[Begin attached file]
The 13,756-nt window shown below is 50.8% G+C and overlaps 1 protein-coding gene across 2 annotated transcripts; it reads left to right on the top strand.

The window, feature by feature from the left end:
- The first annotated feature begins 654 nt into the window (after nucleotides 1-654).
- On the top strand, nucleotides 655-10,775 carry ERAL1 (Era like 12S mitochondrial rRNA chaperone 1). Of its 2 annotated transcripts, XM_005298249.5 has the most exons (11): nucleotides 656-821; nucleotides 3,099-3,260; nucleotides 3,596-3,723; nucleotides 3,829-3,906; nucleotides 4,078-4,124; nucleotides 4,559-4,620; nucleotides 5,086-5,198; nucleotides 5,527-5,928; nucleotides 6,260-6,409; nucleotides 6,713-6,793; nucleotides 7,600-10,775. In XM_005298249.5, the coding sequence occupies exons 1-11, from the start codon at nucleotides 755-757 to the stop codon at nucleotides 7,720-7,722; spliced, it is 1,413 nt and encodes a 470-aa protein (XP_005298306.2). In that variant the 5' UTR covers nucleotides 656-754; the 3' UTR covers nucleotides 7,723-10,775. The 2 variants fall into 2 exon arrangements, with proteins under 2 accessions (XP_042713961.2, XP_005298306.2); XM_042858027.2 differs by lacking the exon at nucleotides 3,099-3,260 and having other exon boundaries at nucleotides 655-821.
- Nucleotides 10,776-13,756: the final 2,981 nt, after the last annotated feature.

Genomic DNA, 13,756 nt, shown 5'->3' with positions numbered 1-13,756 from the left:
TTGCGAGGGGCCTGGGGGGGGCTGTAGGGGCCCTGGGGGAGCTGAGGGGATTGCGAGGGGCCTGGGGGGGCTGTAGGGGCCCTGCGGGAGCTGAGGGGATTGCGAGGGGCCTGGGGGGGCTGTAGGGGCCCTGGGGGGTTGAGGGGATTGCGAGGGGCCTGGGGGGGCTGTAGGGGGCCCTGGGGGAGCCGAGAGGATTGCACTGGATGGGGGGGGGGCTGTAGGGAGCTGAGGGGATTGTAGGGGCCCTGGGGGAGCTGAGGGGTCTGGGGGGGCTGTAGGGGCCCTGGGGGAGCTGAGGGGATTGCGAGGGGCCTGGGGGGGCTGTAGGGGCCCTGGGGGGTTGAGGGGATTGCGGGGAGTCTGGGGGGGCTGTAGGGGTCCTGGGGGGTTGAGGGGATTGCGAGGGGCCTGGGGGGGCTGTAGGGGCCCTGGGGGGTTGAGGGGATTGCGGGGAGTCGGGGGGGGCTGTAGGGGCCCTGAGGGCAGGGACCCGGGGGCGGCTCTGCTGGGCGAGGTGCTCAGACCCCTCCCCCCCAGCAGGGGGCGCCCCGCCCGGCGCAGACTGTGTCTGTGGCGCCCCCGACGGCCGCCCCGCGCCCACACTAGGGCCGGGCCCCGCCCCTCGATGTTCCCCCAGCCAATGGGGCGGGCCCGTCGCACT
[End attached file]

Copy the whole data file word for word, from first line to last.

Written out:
The 13,756-nt window shown below is 50.8% G+C and overlaps 1 protein-coding gene across 2 annotated transcripts; it reads left to right on the top strand.

The window, feature by feature from the left end:
- The first annotated feature begins 654 nt into the window (after nucleotides 1-654).
- On the top strand, nucleotides 655-10,775 carry ERAL1 (Era like 12S mitochondrial rRNA chaperone 1). Of its 2 annotated transcripts, XM_005298249.5 has the most exons (11): nucleotides 656-821; nucleotides 3,099-3,260; nucleotides 3,596-3,723; nucleotides 3,829-3,906; nucleotides 4,078-4,124; nucleotides 4,559-4,620; nucleotides 5,086-5,198; nucleotides 5,527-5,928; nucleotides 6,260-6,409; nucleotides 6,713-6,793; nucleotides 7,600-10,775. In XM_005298249.5, the coding sequence occupies exons 1-11, from the start codon at nucleotides 755-757 to the stop codon at nucleotides 7,720-7,722; spliced, it is 1,413 nt and encodes a 470-aa protein (XP_005298306.2). In that variant the 5' UTR covers nucleotides 656-754; the 3' UTR covers nucleotides 7,723-10,775. The 2 variants fall into 2 exon arrangements, with proteins under 2 accessions (XP_042713961.2, XP_005298306.2); XM_042858027.2 differs by lacking the exon at nucleotides 3,099-3,260 and having other exon boundaries at nucleotides 655-821.
- Nucleotides 10,776-13,756: the final 2,981 nt, after the last annotated feature.

Genomic DNA, 13,756 nt, shown 5'->3' with positions numbered 1-13,756 from the left:
TTGCGAGGGGCCTGGGGGGGGCTGTAGGGGCCCTGGGGGAGCTGAGGGGATTGCGAGGGGCCTGGGGGGGCTGTAGGGGCCCTGCGGGAGCTGAGGGGATTGCGAGGGGCCTGGGGGGGCTGTAGGGGCCCTGGGGGGTTGAGGGGATTGCGAGGGGCCTGGGGGGGCTGTAGGGGGCCCTGGGGGAGCCGAGAGGATTGCACTGGATGGGGGGGGGGCTGTAGGGAGCTGAGGGGATTGTAGGGGCCCTGGGGGAGCTGAGGGGTCTGGGGGGGCTGTAGGGGCCCTGGGGGAGCTGAGGGGATTGCGAGGGGCCTGGGGGGGCTGTAGGGGCCCTGGGGGGTTGAGGGGATTGCGGGGAGTCTGGGGGGGCTGTAGGGGTCCTGGGGGGTTGAGGGGATTGCGAGGGGCCTGGGGGGGCTGTAGGGGCCCTGGGGGGTTGAGGGGATTGCGGGGAGTCGGGGGGGGCTGTAGGGGCCCTGAGGGCAGGGACCCGGGGGCGGCTCTGCTGGGCGAGGTGCTCAGACCCCTCCCCCCCAGCAGGGGGCGCCCCGCCCGGCGCAGACTGTGTCTGTGGCGCCCCCGACGGCCGCCCCGCGCCCACACTAGGGCCGGGCCCCGCCCCTCGATGTTCCCCCAGCCAATGGGGCGGGCCCGTCGCACT